Author: Nujood Ali (with Delphine Minoui)
Rating: 4.5 out of 5
Challenges: Middle East, POC, Women Unbound
FTC Disclosure: I received this book for my Birthday and am going to donate it to my school's library
Summary (from the back of the book): Nujood Ali's childhood came to an abrupt end in 2008 when her father arranged for her to be married to a man three times her age. With arrowing directness, Nujood tells of abuse at her husband's hands and of her daring escape. With the help of local advocates and the press, Nujood obtained her freedom--an extraordinary achievement in Yemen, where almost half of all girls are married under the legal age. Nujood's courageous defiance of both Yemeni customs and her own family even inspired other young girls in the Middle East to challenge their marriages.
Review: This is the first book I am reading for my Middle East Reading Challenge. I had heard good things about it around the blogosphere so was looking forward to reading it; I wasn't disappointed.
I remember this news story when it hit the world. Like most people, my gut reaction was shock and anger: a 10 year old getting married? Unlike many others, my second and follow-up responses were to take a step back and question it. I felt like I didn't want to judge without all the information. While cultures and countries around the world have customs that are strange and seem "wrong" to me, I also try to remember that my way of doing things isn't always the "right" way and that I should be open to differences.
Don't get me wrong... I still do not support anyone getting marrying without their consent and I certainly don't support physical and sexual abuse. But there are often extenuating circumstances when events take place. I cannot put myself in the place of Nujood's family: illiterate; many children; no money; unable to feed the family, etc. What would I do? I don't know. However, I do feel that the primary role of a parent is to look out for what is best for my child. My overwhelming feeling from reading this books is that the adults in her life did not looked out for her best interests.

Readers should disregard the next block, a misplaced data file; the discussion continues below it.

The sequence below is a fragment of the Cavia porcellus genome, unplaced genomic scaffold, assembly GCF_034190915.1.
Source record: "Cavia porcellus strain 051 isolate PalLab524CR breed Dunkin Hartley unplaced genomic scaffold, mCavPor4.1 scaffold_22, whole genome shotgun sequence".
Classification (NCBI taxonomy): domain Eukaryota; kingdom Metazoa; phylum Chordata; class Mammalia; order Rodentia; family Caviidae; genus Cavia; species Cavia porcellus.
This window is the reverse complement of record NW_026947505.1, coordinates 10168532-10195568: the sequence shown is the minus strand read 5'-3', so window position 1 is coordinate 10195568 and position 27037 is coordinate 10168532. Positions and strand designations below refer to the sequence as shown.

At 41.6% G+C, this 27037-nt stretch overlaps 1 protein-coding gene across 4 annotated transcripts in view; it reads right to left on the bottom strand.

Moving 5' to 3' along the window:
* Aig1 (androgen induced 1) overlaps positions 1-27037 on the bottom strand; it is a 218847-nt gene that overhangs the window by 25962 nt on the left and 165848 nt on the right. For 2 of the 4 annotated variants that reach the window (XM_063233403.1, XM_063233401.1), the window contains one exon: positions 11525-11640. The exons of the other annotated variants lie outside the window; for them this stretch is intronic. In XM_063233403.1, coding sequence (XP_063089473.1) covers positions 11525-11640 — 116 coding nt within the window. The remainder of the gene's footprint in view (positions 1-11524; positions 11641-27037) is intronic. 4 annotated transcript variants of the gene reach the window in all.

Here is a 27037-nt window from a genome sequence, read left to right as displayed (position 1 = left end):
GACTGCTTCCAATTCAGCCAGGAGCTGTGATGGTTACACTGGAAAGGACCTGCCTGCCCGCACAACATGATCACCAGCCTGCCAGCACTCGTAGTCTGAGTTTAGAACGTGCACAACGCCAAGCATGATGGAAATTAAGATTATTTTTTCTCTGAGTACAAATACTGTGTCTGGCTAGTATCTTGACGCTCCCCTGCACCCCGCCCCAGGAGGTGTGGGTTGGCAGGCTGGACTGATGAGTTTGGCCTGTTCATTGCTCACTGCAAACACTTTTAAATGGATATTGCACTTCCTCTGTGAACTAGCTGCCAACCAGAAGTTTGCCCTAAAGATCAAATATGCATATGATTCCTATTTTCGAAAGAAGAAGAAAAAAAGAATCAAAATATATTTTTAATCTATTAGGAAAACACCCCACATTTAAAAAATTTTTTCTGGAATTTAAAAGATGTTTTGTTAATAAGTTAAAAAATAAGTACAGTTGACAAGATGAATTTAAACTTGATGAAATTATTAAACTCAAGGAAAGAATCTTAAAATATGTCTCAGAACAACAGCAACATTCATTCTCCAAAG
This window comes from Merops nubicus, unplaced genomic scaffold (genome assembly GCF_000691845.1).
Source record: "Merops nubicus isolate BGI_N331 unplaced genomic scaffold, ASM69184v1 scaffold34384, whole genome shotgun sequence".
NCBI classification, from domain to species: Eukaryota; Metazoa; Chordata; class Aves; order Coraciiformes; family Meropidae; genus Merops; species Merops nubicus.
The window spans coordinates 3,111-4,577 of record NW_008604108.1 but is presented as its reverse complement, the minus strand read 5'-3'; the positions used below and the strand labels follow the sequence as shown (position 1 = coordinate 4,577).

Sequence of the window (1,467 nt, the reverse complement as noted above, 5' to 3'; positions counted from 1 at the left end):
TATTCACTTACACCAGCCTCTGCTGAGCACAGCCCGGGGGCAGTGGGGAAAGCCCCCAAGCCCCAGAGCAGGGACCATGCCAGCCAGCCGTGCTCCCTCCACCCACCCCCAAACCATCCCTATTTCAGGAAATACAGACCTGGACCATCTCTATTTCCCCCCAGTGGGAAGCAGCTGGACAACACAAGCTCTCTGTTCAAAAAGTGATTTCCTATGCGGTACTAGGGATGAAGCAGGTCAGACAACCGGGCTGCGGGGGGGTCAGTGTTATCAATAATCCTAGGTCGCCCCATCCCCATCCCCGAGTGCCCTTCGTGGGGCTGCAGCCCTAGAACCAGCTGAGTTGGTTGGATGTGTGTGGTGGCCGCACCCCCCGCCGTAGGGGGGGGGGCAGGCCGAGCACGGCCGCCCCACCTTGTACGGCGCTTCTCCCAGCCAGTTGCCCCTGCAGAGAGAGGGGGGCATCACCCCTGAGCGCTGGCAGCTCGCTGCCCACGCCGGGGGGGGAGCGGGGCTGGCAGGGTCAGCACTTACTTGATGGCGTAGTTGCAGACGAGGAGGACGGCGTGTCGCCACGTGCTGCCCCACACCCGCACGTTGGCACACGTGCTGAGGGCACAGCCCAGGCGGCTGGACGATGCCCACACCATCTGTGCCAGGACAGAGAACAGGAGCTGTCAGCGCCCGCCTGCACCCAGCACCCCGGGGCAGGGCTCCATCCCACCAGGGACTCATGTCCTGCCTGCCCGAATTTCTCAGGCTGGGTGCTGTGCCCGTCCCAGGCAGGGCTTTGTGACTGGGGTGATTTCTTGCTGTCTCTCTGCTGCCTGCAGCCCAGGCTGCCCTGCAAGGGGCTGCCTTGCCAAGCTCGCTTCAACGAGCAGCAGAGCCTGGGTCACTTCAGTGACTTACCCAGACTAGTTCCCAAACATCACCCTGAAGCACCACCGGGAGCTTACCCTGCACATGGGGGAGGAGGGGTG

What is even more extraordinary than Nujood getting married at age 10 is the fact that she got out. She was 10 years old, a girl in a culture that does not support it's girls/women very well, and she got herself to a courthouse and confronted men she didn't know, and told a story of abuse and sex that must have been SO awkward and difficult. It goes against everything she was taught. And, she did it without the support of her family. To me, this is the real story: the story of triumph, inspiration, and success.
Obviously, Nujood gets her divorce. Finally there are adults (3 judges and a lawyer) who support her and do what's right by her. They give her the opportunity to be a kid, to go to school, to avoid abuse, and to begin her life again. And, in turn, she can keep an eye out for her younger sister so that she too can go to school and not be married off at an early age.
Books like this one really cover two interesting themes: (1) the actual story that is the center and (2) the culture of the country that they are set in. I learned a lot about Yemen (at least for poor families) in the process of reading this book. I have traveled to Yemen's neighbor, Oman, a number of times and the two countries seem so different. However, I realize that the Omanis I know are extremely educated and well-traveled; I don't know what life is like for the families in the villages we've driven through and where we have only had very brief visits.
What book(s) do you feel like gave you a glimpse into a culture and not just one person's story?